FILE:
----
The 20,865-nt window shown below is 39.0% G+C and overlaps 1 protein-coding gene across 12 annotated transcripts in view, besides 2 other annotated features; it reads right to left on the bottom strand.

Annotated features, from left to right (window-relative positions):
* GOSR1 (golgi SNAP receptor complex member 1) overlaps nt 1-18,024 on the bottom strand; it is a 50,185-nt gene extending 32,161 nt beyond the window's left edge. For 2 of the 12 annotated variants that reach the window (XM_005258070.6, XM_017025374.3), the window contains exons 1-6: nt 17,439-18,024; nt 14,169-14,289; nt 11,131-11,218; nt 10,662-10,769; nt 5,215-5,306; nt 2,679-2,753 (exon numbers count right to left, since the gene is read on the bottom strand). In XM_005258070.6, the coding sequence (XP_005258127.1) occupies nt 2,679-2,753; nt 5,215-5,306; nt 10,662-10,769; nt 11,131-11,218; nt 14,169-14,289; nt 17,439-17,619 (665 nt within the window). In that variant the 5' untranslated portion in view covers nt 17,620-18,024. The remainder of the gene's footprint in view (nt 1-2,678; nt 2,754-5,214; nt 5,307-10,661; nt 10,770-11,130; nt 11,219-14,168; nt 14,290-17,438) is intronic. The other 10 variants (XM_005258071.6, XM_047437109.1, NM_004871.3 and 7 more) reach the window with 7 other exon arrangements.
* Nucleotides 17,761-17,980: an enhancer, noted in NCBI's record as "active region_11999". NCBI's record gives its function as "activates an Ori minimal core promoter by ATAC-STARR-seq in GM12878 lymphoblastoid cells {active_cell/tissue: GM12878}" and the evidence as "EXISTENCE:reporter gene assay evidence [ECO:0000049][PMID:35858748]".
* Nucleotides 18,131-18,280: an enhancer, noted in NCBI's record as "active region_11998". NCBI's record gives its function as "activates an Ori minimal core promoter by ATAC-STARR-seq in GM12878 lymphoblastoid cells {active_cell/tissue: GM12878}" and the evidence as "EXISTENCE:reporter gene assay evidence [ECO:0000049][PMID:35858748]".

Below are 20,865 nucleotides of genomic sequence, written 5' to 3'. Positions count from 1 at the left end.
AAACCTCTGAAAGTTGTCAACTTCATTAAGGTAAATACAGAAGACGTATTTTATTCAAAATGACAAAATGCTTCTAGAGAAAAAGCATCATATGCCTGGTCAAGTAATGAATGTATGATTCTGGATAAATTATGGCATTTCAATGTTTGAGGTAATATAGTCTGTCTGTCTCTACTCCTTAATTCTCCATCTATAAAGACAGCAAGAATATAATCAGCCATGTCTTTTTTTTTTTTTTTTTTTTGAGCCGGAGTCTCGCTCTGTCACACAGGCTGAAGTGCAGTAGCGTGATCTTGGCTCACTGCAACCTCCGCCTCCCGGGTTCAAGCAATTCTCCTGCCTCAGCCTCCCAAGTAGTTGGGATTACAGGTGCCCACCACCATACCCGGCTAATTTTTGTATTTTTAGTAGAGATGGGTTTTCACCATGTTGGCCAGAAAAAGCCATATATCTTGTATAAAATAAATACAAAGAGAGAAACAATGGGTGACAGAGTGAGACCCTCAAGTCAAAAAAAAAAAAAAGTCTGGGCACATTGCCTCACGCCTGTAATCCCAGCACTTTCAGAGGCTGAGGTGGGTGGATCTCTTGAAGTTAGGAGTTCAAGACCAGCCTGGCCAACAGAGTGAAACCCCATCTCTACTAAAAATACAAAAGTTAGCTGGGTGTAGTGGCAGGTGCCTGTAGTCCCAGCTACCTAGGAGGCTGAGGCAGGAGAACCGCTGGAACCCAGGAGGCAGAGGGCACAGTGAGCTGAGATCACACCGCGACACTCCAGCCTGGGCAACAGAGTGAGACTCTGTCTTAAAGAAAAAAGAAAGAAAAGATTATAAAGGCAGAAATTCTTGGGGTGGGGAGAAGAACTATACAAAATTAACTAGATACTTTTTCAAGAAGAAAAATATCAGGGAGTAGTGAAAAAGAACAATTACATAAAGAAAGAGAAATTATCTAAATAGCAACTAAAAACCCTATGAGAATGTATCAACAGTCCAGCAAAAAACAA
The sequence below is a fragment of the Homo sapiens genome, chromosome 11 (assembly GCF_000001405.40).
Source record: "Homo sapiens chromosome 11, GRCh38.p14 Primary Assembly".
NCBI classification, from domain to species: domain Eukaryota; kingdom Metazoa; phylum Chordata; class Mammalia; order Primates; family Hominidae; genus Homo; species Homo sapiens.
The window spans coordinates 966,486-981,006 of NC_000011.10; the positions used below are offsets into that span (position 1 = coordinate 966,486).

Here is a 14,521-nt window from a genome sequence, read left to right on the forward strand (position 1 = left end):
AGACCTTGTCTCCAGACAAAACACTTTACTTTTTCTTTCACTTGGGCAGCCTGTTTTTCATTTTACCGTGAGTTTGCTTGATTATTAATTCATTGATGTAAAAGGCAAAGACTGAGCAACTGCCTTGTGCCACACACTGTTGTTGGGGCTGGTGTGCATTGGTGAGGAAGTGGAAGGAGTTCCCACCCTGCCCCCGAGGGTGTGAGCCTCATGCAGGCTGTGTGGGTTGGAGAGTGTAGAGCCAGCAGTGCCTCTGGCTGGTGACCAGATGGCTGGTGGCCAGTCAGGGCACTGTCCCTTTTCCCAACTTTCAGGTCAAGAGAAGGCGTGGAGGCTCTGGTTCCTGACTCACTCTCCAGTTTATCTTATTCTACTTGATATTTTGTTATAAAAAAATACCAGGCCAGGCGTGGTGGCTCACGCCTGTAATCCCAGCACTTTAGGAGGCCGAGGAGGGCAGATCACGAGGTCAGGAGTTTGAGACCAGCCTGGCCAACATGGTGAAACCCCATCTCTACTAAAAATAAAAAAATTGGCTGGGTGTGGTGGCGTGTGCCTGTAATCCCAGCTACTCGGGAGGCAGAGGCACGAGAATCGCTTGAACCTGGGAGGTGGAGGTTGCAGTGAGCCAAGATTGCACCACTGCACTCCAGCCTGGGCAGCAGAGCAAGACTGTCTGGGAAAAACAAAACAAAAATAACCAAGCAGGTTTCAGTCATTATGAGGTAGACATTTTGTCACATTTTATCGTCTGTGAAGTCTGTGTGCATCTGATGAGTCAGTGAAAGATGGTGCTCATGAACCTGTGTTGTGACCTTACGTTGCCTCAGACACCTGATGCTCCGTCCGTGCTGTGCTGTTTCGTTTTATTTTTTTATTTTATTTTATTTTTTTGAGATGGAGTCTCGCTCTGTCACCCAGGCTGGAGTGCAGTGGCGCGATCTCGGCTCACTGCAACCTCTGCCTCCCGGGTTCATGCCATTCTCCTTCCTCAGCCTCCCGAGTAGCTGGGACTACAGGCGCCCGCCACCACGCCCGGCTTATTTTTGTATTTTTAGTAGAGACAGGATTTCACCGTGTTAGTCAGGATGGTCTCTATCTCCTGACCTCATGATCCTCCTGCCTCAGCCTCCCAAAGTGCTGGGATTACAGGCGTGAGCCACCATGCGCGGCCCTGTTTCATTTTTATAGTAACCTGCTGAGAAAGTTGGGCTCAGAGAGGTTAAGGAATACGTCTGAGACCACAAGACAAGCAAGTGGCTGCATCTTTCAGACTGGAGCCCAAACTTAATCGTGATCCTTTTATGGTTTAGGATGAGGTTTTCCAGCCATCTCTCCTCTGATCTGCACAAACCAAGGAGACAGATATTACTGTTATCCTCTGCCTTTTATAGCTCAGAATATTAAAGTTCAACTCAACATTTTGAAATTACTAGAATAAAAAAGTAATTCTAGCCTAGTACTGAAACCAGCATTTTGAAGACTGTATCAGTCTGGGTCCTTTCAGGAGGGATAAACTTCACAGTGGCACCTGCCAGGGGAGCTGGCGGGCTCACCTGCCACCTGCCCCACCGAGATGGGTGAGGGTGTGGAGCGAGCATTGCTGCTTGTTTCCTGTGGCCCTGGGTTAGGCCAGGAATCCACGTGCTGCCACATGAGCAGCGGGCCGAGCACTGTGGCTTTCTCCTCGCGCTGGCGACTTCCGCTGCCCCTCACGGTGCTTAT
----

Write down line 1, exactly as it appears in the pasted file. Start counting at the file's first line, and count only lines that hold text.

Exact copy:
The 20,865-nt window shown below is 39.0% G+C and overlaps 1 protein-coding gene across 12 annotated transcripts in view, besides 2 other annotated features; it reads right to left on the bottom strand.